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Arts & Life

Painter Romaine Brooks Challenged Conventions In Shades Of Gray

A wealthy American living in Paris, Romaine Brooks had the freedom to paint whatever and however she wanted. Don't let her sober, 1923 <em>Self-Portrait </em>fool you — Smithsonian curator Virginia Mecklenburg says in the 1910s and 1920s, Brooks and her circle of friends had plenty of fun in Paris.
A wealthy American living in Paris, Romaine Brooks had the freedom to paint whatever and however she wanted. Don't let her sober, 1923 <em>Self-Portrait </em>fool you — Smithsonian curator Virginia Mecklenburg says in the 1910s and 1920s, Brooks and her circle of friends had plenty of fun in Paris.

Twentieth century painter Romaine Brooks introduces herself in a 1923 self-portrait: She wears a narrowly cut, long, black riding jacket with a white blouse. She has short cropped hair, and her eyes are shadowed by a black high hat. There's the slightest smudge of maybe pink on her lips — otherwise the whole portrait is black and various shades of gray.

An American who lived in Paris, Brooks conveys loneliness, strength and vulnerability, says Joe Lucchesi, consulting curator of an exhibit of Brooks' work at the Smithsonian — "a kind of careworn but very strong presence all combined in one."

Brooks painted androgynous women and depicted nudes so melancholy they'd make Renoir's pink ladies weep. She left most of her work to the American Art Museum, where her work is currently on view.

The women she paints share a severe palette and a certain mood. In their man-tailored jackets, their aesthetic sensibilities, their intense love relationships, Brooks' women moved in the artistic circles of 1920s Paris. Poets, novelists, socialites, photographers and painters, they were fashionable and rich. Their money helped insulate them from social constraints of their day.

In Brooks' case, money freed her to paint whatever and however she wanted — the unconventional, androgynous women, the limited, gloomy palette — and to ignore what her Big Guy contemporaries were doing — Picasso and Matisse, whose vivid and revolutionary canvases filled the homes of Gertrude Stein and family.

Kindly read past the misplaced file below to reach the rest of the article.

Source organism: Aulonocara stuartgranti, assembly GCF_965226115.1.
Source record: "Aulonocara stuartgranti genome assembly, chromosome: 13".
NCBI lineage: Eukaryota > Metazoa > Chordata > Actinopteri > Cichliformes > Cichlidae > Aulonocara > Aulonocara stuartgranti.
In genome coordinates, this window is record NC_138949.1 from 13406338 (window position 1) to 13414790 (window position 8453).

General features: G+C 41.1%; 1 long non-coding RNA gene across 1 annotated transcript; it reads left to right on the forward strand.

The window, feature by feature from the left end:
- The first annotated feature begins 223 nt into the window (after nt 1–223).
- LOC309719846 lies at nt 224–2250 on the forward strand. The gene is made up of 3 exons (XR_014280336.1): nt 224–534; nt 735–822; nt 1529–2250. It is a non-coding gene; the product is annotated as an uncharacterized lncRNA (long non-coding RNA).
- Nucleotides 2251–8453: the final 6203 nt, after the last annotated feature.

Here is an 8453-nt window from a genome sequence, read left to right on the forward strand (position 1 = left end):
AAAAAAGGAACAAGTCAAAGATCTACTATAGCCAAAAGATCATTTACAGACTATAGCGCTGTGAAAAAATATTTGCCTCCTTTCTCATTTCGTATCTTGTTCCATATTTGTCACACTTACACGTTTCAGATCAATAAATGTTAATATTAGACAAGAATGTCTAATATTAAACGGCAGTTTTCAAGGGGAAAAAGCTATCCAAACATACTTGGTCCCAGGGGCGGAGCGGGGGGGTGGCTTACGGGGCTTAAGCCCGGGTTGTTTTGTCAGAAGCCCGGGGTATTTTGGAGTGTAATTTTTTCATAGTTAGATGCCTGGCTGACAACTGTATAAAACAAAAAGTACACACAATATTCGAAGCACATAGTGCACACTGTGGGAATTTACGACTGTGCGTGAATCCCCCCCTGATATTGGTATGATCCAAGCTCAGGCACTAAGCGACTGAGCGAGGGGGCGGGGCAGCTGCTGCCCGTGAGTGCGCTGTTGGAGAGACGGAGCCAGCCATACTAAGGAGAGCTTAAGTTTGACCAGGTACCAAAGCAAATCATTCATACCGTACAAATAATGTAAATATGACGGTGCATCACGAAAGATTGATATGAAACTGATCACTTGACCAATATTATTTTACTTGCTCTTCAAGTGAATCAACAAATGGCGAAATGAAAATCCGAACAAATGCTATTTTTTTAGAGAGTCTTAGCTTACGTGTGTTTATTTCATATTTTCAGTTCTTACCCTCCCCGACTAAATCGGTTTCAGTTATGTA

"She really painted as though Picasso and Matisse didn't exist," Lucchesi says.

Brooks' 1910 <em>Azalées Blanches (White Azaleas) </em>recalls Édouard Manet's 1863<em> <a href="http://www.musee-orsay.fr/en/collections/works-in-focus/search.html?no_cache=1&zoom=1&tx_damzoom_pi1%5BshowUid%5D=4042" target="_blank">Olympia</a><em>.</em></em>
/ Smithsonian American Art Museum
Brooks' 1910 <em>Azalées Blanches (White Azaleas) </em>recalls Édouard Manet's 1863<em> <a href="http://www.musee-orsay.fr/en/collections/works-in-focus/search.html?no_cache=1&zoom=1&tx_damzoom_pi1%5BshowUid%5D=4042" target="_blank">Olympia</a><em>.</em></em>

Critics liked her, but she didn't sell much — she didn't have to. She'd inherited a fortune after a miserable childhood (her unpublished memoir is called No Pleasant Memories). And so Brooks could mix her whites and blacks into shades of grays and paint White Azaleas — her 1910 take on Édouard Manet's famous Olympia, nude reclining on couch, staring into space, as a servant brings her a huge arrangement of flowers.

Brooks sold reproductions of her 1914 <em>La France Croisée </em>to raise money for the Red Cross during World War I.
/ Smithsonian American Art Museum
Brooks sold reproductions of her 1914 <em>La France Croisée </em>to raise money for the Red Cross during World War I.

"It's wistful in some ways," says Smithsonian curator Virginia Mecklenburg. "Wistful, maybe wishful also, but there's an erotic undertone to Brooks' nudes. There is some sort of a longing ... if not [for] sexual encounter, for emotional intimacy is probably a better way to put it."

Her bare body twists in our direction — she's making herself very available. But there's no come hither in the twist, just melancholy gloom.

Brooks and her circle of wealthy women lead gloomy lives on canvas, but Mecklenburg says on the streets, it was different.

"They were having a good time in Paris in the teens and the '20s," she says. "On the Bois de Boulogne, taking carriage rides, on horses, going to parties, there was a really active, high-energy, friendly, fun relationship among all these women."

At the Romaine Brooks show at the American Art Museum, you might wish some of that fun showed up on the canvases — but what is there is a brave sense of modernity and freedom.

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